This is (unfortunately) the only reason why I cannot use the FOSS driver (on some laptop featuring a HD3400), it simply does not support it. Then again, the closed driver never fixed even basic things. Move a window around fastly (or scroll horizontally, or even vertically in a window that is partially behind another one) and you end up with random patterns all over the place. And dimensions of the two differently sized screens (1680x1050 and 1600x1200) seem to be reported wrongly, KDE's task bar ends 80 pixels from the right border and full screen mplayer extends below the lower border of the screen. Not to mention occasional crashes were the mouse cursor hangs close to the border between the two screens and flickers and I have to log in from a remote computer to shut the system down...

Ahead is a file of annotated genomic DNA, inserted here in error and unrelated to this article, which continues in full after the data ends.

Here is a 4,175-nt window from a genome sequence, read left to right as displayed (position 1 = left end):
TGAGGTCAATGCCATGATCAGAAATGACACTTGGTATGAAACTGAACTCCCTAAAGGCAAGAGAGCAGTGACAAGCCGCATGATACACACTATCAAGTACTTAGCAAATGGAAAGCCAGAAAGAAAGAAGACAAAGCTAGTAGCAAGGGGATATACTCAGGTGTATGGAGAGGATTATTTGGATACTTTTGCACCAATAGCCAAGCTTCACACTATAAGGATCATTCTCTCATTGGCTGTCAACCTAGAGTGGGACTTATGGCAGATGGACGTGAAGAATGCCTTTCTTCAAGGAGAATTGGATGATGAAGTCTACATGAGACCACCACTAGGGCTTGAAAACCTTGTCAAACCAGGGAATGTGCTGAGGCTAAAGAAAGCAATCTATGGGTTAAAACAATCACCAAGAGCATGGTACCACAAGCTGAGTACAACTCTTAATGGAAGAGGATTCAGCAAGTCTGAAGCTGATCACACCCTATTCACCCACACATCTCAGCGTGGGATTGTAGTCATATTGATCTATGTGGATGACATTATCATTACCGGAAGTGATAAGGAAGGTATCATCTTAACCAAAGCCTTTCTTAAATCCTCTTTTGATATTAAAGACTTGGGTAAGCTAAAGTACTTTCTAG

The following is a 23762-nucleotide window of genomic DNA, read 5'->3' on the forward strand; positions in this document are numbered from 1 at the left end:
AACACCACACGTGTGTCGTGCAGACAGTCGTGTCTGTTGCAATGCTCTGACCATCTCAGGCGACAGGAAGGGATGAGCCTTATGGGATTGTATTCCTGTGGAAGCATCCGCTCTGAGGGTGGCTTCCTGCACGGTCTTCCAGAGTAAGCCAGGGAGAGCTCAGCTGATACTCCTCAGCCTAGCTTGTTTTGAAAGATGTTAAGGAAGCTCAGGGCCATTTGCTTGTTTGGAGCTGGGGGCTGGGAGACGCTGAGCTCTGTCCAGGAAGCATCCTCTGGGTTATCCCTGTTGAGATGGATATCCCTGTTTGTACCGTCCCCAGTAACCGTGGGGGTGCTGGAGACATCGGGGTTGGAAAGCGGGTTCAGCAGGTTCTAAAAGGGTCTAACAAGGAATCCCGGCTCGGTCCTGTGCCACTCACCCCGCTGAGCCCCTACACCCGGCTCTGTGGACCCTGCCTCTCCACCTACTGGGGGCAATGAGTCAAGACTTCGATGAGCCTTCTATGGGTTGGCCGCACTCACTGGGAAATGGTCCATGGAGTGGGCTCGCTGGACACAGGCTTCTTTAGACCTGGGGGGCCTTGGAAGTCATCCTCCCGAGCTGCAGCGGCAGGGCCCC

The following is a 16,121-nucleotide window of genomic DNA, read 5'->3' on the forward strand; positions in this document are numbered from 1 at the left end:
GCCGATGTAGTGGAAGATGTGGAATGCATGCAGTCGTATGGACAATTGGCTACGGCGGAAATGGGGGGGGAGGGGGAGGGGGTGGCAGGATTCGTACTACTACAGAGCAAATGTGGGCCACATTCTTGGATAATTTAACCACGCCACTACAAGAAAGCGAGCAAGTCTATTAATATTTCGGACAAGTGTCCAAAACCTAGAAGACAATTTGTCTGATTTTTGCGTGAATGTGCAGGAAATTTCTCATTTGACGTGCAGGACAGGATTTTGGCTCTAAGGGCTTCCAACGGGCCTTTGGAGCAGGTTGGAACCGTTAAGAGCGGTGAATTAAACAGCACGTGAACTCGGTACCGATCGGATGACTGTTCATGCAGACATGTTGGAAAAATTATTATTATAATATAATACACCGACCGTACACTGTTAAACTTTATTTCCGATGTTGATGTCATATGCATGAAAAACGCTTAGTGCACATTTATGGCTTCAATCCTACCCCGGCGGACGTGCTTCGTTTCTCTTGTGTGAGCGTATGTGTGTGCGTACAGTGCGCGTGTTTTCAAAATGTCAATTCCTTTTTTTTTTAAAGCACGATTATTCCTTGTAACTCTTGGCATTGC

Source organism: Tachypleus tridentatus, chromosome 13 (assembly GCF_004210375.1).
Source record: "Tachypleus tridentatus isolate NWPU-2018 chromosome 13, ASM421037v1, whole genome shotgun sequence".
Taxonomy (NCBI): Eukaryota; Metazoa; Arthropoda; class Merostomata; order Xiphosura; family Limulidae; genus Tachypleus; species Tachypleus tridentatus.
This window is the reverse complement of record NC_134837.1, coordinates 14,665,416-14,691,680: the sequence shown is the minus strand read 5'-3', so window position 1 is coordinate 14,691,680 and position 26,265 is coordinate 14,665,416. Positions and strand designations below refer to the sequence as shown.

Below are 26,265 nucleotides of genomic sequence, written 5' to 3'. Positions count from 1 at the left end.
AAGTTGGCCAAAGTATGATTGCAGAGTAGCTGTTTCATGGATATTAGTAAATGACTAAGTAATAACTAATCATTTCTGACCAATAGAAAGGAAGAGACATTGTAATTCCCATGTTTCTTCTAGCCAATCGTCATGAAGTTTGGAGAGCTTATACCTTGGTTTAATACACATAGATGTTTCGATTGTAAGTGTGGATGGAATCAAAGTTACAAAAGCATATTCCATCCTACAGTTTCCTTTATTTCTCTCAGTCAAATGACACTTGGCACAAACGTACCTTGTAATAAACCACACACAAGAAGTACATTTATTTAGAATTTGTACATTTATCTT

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DaggyStyle
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PostPosted: Wed Dec 19, 2012 1:39 pm    Post subject: Reply with quote

UlFie wrote:
njcwotx wrote:
dual screen


This is (unfortunately) the only reason why I cannot use the FOSS driver (on some laptop featuring a HD3400), it simply does not support it. Then again, the closed driver never fixed even basic things. Move a window around fastly (or scroll horizontally, or even vertically in a window that is partially behind another one) and you end up with random patterns all over the place. And dimensions of the two differently sized screens (1680x1050 and 1600x1200) seem to be reported wrongly, KDE's task bar ends 80 pixels from the right border and full screen mplayer extends below the lower border of the screen. Not to mention occasional crashes were the mouse cursor hangs close to the border between the two screens and flickers and I have to log in from a remote computer to shut the system down...